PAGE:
Author: V. Dimov, M.D.
Reviewer: S. Randhawa, M.D.
A 45-year-old male with a severe degenerative disc disease (DDD) of the lumbar spine continues to complain of back pain. Physical therapy, NSAIDs and opioids relieve the pain only temporary. He has had lower back pain (LBP) for 9 months.
Past medical history (PMH)
Negative apart from LBP due to DDD.
Aleve (naproxen), Percocet (oxycodone and acetaminophen).
What would you recommend?
The patient was referred to a spine surgeon who recommended an artificial disc.
What is an artificial disc?
The Charite™ artificial disc is an alternative to spinal fusion for patients who have one diseased disc between L4 and L5 or between L5 and S1.
The artificial disc was originally developed at the CHARITÉ University Hospital in Berlin, Germany in 1980's.
Spinal fusion joins the vertebrae above and below the disc into a single immobile segment. The advantage of Charite disc placement is that patients can recover quicker and retain far more flexibility as compared to spinal fusion.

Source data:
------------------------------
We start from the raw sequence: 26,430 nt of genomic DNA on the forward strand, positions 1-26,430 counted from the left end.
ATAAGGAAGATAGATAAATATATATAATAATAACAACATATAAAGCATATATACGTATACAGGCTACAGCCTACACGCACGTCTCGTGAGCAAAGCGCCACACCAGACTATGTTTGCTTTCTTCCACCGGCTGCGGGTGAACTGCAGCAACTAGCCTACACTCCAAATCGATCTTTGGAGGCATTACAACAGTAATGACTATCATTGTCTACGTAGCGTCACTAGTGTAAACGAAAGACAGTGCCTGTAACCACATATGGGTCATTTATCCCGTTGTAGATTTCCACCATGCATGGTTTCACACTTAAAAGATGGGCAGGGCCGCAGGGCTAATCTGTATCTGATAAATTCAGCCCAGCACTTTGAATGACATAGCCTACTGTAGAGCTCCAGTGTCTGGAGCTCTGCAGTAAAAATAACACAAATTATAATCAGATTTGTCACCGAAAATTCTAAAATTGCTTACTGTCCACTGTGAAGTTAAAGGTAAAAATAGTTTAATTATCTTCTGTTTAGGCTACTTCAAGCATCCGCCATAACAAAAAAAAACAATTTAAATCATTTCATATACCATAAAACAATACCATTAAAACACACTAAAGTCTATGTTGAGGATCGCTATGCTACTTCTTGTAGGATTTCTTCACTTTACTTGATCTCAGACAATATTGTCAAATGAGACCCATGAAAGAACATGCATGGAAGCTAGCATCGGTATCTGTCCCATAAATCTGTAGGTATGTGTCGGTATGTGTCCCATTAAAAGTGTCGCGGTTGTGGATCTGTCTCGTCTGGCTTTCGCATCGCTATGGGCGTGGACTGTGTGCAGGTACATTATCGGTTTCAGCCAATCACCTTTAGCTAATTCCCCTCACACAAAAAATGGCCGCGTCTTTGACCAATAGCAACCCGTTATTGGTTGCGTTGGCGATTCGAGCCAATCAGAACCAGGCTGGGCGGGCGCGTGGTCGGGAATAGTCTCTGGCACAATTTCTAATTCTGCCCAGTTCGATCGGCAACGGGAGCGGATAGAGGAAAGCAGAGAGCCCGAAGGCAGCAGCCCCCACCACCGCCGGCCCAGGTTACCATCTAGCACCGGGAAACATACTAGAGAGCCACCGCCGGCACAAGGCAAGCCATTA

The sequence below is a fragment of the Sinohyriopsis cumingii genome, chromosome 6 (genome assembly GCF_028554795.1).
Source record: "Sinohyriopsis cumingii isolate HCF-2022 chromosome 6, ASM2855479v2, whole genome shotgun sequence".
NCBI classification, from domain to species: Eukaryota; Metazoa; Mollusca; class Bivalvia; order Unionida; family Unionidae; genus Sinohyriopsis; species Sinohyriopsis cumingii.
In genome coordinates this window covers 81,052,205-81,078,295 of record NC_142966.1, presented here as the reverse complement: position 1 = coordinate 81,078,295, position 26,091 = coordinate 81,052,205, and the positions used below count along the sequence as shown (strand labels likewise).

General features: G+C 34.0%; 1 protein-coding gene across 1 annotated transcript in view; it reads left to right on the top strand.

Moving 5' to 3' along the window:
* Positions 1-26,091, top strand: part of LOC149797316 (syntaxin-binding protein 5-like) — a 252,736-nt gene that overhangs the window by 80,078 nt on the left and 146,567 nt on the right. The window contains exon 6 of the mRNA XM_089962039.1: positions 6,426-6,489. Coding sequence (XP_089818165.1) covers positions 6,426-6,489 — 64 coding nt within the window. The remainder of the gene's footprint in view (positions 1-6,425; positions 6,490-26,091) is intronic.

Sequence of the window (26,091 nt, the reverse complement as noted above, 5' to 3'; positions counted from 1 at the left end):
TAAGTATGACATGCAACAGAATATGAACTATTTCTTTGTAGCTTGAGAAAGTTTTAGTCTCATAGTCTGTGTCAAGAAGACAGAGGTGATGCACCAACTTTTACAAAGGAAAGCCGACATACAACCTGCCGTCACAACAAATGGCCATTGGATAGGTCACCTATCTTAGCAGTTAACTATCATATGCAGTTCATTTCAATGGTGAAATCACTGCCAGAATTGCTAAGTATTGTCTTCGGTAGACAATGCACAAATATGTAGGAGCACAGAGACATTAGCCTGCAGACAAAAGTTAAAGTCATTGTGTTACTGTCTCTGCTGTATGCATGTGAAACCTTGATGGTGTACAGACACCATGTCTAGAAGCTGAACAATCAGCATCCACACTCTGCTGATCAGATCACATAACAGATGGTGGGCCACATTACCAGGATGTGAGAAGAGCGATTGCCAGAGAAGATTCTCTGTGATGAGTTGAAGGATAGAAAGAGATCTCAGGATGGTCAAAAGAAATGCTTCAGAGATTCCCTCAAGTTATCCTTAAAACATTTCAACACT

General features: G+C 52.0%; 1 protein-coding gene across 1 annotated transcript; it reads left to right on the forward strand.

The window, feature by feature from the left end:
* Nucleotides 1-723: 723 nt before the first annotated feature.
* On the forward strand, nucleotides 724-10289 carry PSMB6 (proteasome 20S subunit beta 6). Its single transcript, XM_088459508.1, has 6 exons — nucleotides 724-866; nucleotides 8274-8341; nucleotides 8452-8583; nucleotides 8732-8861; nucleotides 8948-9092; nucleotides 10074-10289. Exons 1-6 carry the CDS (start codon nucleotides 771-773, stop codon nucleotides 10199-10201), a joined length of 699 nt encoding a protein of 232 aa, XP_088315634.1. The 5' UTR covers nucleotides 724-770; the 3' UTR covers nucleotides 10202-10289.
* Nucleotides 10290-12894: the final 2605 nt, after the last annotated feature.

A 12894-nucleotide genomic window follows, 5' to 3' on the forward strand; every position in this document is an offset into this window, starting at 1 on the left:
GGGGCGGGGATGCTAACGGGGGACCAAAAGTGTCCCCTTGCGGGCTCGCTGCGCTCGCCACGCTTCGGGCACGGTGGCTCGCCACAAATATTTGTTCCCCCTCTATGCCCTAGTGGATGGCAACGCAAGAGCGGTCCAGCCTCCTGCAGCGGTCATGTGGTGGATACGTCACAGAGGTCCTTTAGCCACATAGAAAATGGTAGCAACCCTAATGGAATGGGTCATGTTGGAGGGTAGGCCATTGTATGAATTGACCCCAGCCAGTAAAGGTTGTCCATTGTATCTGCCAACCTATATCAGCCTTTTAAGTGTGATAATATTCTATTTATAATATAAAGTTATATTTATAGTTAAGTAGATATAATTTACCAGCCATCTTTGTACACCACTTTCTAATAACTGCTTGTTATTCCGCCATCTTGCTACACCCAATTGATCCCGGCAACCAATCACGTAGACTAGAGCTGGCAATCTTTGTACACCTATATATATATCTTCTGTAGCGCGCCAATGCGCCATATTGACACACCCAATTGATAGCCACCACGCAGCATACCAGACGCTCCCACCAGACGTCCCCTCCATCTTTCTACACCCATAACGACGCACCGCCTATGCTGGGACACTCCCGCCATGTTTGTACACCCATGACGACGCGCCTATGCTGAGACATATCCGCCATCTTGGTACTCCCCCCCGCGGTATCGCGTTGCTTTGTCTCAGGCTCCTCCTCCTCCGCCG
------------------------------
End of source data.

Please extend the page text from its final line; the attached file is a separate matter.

How is the surgery performed?
The placement of the artificial disk is done through an abdominal incision as opposed to the spinal fusion which requires an approach from the back.
A vascular surgeon is often present during the Charite disk placement to make sure that major vessels (aorta and vena cava) and not affected by mistake.
Who qualifies for artificial disc surgery?
- patients with diseased disc between L4 and L5 or between L5 and S1
- patients who have failed at least six months of conservative treatment
Who does not qualify for for artificial disc surgery?
- disc deterioration or instability at more than one spinal level
- osteoporosis or osteopenia
The patient had a Charite disc placement and an uneventful recovery.
Artificial Disc Placement for Degenerative Disc Disease.
Prospective randomized study of the Charite artificial disc: data from two investigational centers. Spine J. 2004 Nov-Dec;4(6 Suppl):252S-259S
Artificial Disc Offers New Hope for Treating Back Pain. Listen to NPR story.
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